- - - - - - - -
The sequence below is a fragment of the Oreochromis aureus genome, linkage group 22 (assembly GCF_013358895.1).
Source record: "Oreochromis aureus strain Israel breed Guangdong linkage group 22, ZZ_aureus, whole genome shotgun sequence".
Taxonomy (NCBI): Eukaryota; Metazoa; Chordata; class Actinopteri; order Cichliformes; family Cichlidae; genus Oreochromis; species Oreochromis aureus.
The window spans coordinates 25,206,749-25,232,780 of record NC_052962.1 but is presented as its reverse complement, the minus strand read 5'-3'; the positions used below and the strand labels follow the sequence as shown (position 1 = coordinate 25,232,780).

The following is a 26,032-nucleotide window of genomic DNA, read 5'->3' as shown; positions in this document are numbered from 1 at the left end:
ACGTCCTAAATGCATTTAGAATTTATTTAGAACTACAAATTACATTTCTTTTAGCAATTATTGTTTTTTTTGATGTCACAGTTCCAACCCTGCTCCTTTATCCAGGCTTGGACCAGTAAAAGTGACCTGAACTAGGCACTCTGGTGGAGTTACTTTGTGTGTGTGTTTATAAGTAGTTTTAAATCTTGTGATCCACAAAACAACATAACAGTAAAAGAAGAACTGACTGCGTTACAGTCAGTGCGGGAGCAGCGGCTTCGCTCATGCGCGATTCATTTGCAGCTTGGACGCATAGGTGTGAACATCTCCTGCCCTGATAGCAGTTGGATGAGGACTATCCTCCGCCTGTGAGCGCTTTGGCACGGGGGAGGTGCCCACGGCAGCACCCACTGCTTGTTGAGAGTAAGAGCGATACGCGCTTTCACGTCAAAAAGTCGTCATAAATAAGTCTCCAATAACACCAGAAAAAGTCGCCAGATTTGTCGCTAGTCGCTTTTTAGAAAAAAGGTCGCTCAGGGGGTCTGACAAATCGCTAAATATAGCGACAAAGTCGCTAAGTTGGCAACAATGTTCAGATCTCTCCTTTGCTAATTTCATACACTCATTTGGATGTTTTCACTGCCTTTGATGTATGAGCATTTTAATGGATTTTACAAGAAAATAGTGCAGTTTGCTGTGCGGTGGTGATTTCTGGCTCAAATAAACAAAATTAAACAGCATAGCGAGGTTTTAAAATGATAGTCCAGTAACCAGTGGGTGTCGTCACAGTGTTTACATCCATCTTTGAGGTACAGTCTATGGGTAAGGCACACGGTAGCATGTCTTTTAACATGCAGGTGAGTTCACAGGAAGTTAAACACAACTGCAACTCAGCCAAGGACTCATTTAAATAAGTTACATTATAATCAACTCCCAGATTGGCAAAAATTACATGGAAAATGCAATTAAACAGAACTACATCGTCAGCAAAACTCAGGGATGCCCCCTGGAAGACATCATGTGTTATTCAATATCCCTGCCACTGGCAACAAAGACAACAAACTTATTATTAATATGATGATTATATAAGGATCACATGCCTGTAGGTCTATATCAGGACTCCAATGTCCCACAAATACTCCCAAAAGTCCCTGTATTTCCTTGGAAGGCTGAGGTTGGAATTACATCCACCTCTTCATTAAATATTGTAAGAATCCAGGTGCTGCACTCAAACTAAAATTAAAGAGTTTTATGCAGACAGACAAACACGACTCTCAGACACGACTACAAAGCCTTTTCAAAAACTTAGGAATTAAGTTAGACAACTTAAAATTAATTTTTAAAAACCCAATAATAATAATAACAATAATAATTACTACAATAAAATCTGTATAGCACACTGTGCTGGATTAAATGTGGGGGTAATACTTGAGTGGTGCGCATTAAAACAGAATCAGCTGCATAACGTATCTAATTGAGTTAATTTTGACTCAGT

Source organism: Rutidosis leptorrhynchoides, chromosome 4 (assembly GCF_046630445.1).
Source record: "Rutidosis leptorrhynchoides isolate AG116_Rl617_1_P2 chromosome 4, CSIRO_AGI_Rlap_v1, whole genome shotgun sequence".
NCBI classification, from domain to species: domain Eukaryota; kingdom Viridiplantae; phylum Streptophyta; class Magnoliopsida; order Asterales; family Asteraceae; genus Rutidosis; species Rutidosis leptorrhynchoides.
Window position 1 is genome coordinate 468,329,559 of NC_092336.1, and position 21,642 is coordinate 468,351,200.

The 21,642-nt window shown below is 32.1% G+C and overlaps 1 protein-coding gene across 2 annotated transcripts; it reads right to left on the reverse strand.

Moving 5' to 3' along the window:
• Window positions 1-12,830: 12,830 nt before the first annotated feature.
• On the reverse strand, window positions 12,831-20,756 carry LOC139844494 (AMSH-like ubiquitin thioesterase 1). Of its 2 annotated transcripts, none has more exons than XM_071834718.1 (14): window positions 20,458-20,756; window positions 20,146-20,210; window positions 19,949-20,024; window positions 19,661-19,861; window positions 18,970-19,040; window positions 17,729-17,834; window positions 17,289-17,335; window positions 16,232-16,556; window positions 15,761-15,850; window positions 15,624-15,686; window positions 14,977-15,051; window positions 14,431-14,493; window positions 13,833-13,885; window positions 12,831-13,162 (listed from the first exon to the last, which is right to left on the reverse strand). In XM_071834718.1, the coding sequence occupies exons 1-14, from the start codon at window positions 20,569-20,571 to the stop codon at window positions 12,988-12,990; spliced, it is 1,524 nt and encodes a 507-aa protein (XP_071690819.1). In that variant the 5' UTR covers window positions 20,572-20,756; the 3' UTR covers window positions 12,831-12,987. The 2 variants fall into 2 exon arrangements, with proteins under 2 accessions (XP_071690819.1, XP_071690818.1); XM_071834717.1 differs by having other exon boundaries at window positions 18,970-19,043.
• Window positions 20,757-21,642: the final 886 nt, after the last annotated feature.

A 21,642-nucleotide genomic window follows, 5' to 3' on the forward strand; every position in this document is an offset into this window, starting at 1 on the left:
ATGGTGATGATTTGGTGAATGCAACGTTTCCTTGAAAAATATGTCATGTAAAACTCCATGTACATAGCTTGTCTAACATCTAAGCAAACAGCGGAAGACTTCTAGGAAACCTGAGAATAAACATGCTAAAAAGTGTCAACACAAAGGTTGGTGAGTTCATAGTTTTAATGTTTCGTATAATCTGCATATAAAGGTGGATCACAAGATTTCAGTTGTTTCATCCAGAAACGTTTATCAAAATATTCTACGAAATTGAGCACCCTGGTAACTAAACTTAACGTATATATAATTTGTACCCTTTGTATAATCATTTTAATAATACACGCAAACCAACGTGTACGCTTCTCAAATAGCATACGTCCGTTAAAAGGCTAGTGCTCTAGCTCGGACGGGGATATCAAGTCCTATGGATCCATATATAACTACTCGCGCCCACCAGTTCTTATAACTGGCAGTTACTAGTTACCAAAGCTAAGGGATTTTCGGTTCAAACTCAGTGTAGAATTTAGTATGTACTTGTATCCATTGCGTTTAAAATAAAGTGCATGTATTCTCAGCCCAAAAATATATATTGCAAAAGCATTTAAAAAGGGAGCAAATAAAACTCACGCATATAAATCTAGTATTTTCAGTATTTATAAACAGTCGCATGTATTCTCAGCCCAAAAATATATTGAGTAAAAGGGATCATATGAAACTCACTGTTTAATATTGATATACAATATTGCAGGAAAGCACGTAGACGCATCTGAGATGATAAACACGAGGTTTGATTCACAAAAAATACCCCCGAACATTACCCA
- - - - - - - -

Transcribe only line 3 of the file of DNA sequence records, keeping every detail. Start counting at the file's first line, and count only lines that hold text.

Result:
Taxonomy (NCBI): Eukaryota; Metazoa; Chordata; class Actinopteri; order Cichliformes; family Cichlidae; genus Oreochromis; species Oreochromis aureus.